Though its weaknesses have been known in the security community since 1999, they were decisively exposed a year ago at DefCon 2012. David Hulton and Moxie Marlinspike together demonstrated and released two tools that could reduce the handshake’s security to a single DES (Data Encryption Standard) key, and then crack it in less than a day via CloudCracker.com — a commercial online password cracking service. Marlinspike posted his detailed analysis at that site.
According to the latest Microsoft alert, to exploit this vulnerability in Windows Phone devices, the attacker impersonates a known Wi-Fi access point. A victim handset automatically tries to authenticate to this fake. The attacker intercepts the victim’s encrypted domain credentials. Then, he exploits the cryptographic weakness in MS-CHAPv2 to decrypt the credentials. After that, the attacker impersonates the victim, re-using the valid credentials to authenticate himself to network resources. Once cleared, the attacker has that victim’s full set of on-network privileges.
There are two actions to counter this weakness, according to Microsoft, but one of them is to shut off the Wi-Fi radio in the phone.
The other is to configure a Windows Phone 8 device to require a certificate that verifies the Wi-Fi access point – making sure the access point is a legitimate one and not a phony – before launching the authentication process between access point and phone. To do that, the IT group creates a “root certificate” used to verify the access point, and emails it to all users.
Then it’s up to the user to walk through the next steps:
+ Delete the previously configured Wi-Fi connection
+ In “Settings, Wi-Fi,” tap “Advanced”
+ Tap and hold over the selected Wi-Fi network, and choose delete
+ Create a new connection and enable server certificate validation
+ In Wi-Fi settings, tap on the enterprise Wi-Fi network access point which will open a Sign-in page
+ Enter username and password; toggle “Validate Server Certificate” to On; tap to choose a certificate; in the list of certificates to select, pick the root certificate issued from Corporate IT (for example, “Contoso Corporate Root Certificate”), and tap Done
Cisco exits Unified Comms Market Place for SME customers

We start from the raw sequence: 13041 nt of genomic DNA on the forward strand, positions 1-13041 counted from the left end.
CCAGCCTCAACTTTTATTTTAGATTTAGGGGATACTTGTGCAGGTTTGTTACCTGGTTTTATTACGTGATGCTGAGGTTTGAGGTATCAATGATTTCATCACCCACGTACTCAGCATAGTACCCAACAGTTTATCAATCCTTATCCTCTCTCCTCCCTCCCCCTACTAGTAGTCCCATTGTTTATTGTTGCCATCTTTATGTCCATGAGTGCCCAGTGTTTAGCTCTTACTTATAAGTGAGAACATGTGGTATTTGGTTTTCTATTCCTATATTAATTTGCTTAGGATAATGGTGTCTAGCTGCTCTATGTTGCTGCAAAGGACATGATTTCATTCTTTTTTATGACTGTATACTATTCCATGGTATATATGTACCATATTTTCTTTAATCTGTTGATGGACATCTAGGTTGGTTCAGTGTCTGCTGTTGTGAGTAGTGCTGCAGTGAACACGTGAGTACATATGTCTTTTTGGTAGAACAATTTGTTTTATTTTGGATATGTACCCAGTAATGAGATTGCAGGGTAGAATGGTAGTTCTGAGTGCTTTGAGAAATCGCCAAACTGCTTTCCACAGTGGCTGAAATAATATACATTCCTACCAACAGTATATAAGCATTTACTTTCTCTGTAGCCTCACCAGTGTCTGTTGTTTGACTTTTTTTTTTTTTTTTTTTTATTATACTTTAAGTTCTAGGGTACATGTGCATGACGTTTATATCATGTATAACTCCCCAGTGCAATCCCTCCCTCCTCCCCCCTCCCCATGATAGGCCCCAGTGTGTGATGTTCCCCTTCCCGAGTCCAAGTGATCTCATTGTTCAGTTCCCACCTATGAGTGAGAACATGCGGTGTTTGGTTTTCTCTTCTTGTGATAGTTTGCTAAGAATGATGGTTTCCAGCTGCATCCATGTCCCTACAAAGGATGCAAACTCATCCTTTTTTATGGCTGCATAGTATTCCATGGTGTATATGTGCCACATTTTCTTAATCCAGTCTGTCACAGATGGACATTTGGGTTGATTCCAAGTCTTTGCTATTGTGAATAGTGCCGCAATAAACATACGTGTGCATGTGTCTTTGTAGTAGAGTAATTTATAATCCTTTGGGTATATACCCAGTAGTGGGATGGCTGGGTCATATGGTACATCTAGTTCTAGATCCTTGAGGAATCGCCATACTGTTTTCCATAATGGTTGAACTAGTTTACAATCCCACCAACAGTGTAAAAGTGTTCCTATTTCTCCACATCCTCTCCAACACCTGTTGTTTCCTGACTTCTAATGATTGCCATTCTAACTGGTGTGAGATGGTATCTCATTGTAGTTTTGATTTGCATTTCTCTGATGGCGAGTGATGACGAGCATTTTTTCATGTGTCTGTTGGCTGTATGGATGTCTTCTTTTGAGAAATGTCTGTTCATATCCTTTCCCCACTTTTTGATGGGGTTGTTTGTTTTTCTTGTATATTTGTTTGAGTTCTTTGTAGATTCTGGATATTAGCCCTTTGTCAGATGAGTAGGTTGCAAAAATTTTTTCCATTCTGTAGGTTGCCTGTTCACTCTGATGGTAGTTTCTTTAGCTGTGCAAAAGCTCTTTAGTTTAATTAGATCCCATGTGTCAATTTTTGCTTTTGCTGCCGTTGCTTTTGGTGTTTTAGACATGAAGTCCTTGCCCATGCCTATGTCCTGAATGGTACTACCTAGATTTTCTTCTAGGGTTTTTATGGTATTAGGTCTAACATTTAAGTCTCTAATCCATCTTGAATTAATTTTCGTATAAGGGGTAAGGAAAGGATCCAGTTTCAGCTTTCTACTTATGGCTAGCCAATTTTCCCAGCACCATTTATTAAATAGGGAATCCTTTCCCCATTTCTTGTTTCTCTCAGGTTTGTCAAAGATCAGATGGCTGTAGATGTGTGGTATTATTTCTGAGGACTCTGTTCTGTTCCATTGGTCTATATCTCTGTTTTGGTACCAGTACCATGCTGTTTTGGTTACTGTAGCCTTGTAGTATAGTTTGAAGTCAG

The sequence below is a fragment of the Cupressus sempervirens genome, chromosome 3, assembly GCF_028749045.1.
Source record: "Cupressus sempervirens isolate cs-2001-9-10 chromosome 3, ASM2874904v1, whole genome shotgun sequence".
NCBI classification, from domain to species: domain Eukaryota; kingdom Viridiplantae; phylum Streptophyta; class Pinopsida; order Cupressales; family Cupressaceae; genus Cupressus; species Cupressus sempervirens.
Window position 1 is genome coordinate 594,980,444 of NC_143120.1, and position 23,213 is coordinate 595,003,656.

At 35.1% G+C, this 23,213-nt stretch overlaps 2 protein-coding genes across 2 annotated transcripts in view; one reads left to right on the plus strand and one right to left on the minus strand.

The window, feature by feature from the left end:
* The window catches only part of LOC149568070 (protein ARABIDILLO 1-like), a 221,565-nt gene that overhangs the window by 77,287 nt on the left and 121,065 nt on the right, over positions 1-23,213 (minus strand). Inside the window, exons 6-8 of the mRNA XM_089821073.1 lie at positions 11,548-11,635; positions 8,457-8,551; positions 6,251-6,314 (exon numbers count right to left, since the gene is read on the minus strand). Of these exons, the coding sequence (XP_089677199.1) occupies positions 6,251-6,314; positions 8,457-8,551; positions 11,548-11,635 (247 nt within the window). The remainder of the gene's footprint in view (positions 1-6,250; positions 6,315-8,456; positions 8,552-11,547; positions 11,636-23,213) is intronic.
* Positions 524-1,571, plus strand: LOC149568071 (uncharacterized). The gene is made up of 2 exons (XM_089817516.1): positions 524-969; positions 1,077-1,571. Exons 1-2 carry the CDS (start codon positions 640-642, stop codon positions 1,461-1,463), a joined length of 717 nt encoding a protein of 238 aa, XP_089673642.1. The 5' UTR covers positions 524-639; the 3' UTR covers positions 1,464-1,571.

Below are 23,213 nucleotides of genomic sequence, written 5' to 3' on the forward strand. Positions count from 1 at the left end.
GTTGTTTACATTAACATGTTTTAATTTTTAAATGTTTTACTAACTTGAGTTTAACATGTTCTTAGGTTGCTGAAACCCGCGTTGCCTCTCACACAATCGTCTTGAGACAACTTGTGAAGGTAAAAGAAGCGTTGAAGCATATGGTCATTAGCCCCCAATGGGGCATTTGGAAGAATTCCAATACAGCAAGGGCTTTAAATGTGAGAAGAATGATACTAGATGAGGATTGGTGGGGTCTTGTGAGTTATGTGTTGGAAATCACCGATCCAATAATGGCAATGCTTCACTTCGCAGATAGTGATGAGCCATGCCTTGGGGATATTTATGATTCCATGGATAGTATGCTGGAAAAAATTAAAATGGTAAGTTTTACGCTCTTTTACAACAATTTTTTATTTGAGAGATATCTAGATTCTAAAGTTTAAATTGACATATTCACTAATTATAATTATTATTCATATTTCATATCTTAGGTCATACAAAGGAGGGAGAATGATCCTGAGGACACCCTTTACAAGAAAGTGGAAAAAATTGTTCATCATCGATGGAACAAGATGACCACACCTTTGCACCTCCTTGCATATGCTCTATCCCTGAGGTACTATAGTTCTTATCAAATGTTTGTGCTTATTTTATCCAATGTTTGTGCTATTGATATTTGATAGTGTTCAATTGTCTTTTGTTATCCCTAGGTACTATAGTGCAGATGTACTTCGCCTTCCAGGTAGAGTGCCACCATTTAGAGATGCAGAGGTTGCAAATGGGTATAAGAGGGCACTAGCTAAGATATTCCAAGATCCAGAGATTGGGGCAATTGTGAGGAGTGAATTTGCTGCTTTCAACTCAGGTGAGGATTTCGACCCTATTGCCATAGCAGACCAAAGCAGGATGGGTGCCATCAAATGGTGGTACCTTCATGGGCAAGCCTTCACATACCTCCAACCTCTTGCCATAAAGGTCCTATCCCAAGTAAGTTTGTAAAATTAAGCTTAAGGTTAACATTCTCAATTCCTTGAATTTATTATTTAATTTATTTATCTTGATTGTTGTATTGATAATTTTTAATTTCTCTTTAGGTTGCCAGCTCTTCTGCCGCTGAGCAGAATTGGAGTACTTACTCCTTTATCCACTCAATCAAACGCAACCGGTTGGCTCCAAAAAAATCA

24 July 2013
Buried in a a plethora of end of sale announcements issued by Cisco on the 22 July 2013, were a tranche of highly significant ones. Shuffling towards an ignominious exit are the UC540 and UC560 platforms, and also the Business Edition 3000 system.
Despite investing millions of dollars in product development of these platforms, Cisco have failed to achieve any significant market penetration. High cost, poor code quality and lack of user features have prevented these systems from being adopted in their targeted customer base of 100 seats or less.
Cisco’s own end of life statements for these products suggest that customers below 25 seats should effectively jettison Cisco and move to hosted providers. This strikes us as being another example of Cisco refocussing on its core Enterprise markets, and leaving resellers who were only a few months ago heavily encouraged by Cisco to target SMEs, in the lurch.
This is not an unexpected move by Cisco, however it will hugely disappoint customers and partners who have invested in these platforms and the associated certifications. It follows other products launched by Cisco with great fanfare being dropped soon afterwards.Any new products should therefore be looked at with care before being adopted.Like IBM in the 1990s, no longer is a Cisco badge on the front of a piece of equipment a guarantee of longevity.
For customers larger than 25 seats, Cisco recommends the Business Edition 6000. Not a truly integrated system in its own right, the BE6K simply bundles Communications Manager call control, Unity Connection voicemail, and optionally Presence and Contact Center Express all running on top of VMware. The price point is radically different (for different read higher, much higher), as is the complexity of the deployment.
With the spectre of Microsoft Lync haunting Cisco at every step, the future for Cisco’s entire UC platform seems under ever increasing amount of focus. Interesting times lie ahead definitely
Cisco (NASDAQ: CSCO) Tuesday announced a $2.7 billion deal to buy Sourcefire (NASDAQ: FIRE), the 12-year-old intrusion detection and prevention security vendor whose founder invented the open-source Snort IDS.